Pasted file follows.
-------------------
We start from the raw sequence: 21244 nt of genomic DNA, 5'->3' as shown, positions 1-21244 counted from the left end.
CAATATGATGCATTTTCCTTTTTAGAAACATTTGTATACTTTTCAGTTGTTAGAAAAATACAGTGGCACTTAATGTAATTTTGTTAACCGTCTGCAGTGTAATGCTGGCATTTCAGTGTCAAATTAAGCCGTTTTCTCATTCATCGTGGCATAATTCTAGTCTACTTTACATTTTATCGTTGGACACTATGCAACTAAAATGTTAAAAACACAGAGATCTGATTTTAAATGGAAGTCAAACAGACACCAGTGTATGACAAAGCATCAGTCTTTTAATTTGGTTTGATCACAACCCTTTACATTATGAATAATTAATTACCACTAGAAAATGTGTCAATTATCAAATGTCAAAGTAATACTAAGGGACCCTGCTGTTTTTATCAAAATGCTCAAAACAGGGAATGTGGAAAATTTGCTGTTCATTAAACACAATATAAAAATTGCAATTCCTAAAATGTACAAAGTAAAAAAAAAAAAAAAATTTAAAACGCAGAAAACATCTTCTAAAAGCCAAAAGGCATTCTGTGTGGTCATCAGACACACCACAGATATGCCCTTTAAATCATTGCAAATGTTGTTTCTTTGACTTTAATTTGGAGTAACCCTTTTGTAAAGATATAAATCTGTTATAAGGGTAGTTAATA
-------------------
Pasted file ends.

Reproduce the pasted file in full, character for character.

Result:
We start from the raw sequence: 21244 nt of genomic DNA, 5'->3' as shown, positions 1-21244 counted from the left end.
CAATATGATGCATTTTCCTTTTTAGAAACATTTGTATACTTTTCAGTTGTTAGAAAAATACAGTGGCACTTAATGTAATTTTGTTAACCGTCTGCAGTGTAATGCTGGCATTTCAGTGTCAAATTAAGCCGTTTTCTCATTCATCGTGGCATAATTCTAGTCTACTTTACATTTTATCGTTGGACACTATGCAACTAAAATGTTAAAAACACAGAGATCTGATTTTAAATGGAAGTCAAACAGACACCAGTGTATGACAAAGCATCAGTCTTTTAATTTGGTTTGATCACAACCCTTTACATTATGAATAATTAATTACCACTAGAAAATGTGTCAATTATCAAATGTCAAAGTAATACTAAGGGACCCTGCTGTTTTTATCAAAATGCTCAAAACAGGGAATGTGGAAAATTTGCTGTTCATTAAACACAATATAAAAATTGCAATTCCTAAAATGTACAAAGTAAAAAAAAAAAAAAAATTTAAAACGCAGAAAACATCTTCTAAAAGCCAAAAGGCATTCTGTGTGGTCATCAGACACACCACAGATATGCCCTTTAAATCATTGCAAATGTTGTTTCTTTGACTTTAATTTGGAGTAACCCTTTTGTAAAGATATAAATCTGTTATAAGGGTAGTTAATA